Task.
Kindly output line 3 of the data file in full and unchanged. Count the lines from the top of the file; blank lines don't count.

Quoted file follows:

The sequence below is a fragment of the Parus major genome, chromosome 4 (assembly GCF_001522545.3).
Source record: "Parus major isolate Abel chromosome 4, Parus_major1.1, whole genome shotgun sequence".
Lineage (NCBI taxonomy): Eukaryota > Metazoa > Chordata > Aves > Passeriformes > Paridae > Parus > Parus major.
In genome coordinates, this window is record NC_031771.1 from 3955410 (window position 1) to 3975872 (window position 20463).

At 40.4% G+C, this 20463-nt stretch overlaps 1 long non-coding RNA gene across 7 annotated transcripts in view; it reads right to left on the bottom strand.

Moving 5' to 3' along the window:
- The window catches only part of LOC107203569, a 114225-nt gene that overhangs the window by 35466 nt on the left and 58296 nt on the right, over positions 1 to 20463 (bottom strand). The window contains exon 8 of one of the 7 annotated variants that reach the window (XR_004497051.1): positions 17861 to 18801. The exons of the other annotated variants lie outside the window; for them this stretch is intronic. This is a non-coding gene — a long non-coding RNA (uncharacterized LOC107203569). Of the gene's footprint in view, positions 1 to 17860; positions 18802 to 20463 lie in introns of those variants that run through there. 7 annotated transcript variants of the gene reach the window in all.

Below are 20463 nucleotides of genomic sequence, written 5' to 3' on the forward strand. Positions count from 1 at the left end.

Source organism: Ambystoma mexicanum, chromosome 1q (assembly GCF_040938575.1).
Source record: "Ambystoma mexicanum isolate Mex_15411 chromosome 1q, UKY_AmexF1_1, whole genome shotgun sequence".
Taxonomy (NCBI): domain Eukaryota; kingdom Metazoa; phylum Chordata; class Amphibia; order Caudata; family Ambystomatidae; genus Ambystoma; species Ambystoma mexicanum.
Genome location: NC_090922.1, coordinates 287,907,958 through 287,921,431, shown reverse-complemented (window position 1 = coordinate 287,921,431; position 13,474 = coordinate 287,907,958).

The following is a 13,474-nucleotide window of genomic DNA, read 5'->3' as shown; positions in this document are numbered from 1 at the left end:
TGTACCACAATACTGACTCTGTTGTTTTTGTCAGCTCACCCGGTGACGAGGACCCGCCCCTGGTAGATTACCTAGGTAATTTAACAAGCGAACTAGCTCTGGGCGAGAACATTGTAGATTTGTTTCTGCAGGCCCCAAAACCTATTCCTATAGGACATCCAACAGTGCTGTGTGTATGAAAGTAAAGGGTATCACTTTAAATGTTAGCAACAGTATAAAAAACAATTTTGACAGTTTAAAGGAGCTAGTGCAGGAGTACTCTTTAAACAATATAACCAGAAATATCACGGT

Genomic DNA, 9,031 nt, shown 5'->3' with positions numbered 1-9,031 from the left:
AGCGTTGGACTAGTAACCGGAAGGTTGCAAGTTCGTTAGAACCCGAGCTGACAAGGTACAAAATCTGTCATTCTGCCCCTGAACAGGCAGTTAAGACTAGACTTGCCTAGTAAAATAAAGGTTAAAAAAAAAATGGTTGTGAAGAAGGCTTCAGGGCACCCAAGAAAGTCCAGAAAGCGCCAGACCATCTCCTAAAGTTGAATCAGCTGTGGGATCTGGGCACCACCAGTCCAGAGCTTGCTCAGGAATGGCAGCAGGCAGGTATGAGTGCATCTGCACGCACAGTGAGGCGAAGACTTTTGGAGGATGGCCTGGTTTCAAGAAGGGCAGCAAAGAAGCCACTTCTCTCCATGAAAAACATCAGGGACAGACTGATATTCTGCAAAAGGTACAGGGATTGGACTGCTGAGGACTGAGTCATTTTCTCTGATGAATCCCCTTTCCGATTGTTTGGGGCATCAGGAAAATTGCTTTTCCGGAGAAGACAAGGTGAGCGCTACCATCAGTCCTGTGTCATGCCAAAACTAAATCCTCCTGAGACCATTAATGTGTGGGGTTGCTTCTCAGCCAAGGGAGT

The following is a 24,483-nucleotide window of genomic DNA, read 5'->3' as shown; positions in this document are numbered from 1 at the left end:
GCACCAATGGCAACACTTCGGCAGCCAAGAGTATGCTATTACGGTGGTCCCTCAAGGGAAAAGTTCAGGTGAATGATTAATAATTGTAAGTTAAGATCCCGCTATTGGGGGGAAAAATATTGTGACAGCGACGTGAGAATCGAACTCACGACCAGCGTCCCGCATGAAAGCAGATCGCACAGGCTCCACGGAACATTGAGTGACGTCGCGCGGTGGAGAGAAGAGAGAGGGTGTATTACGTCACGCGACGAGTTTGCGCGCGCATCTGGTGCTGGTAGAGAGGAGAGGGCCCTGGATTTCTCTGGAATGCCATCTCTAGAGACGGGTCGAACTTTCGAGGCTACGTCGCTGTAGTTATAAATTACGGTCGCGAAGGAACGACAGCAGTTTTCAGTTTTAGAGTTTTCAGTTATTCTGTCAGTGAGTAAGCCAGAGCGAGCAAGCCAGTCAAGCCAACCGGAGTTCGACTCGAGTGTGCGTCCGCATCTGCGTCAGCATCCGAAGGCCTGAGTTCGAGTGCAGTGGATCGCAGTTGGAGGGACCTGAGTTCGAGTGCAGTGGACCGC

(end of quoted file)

Lineage (NCBI taxonomy): Eukaryota > Metazoa > Chordata > Aves > Passeriformes > Paridae > Parus > Parus major.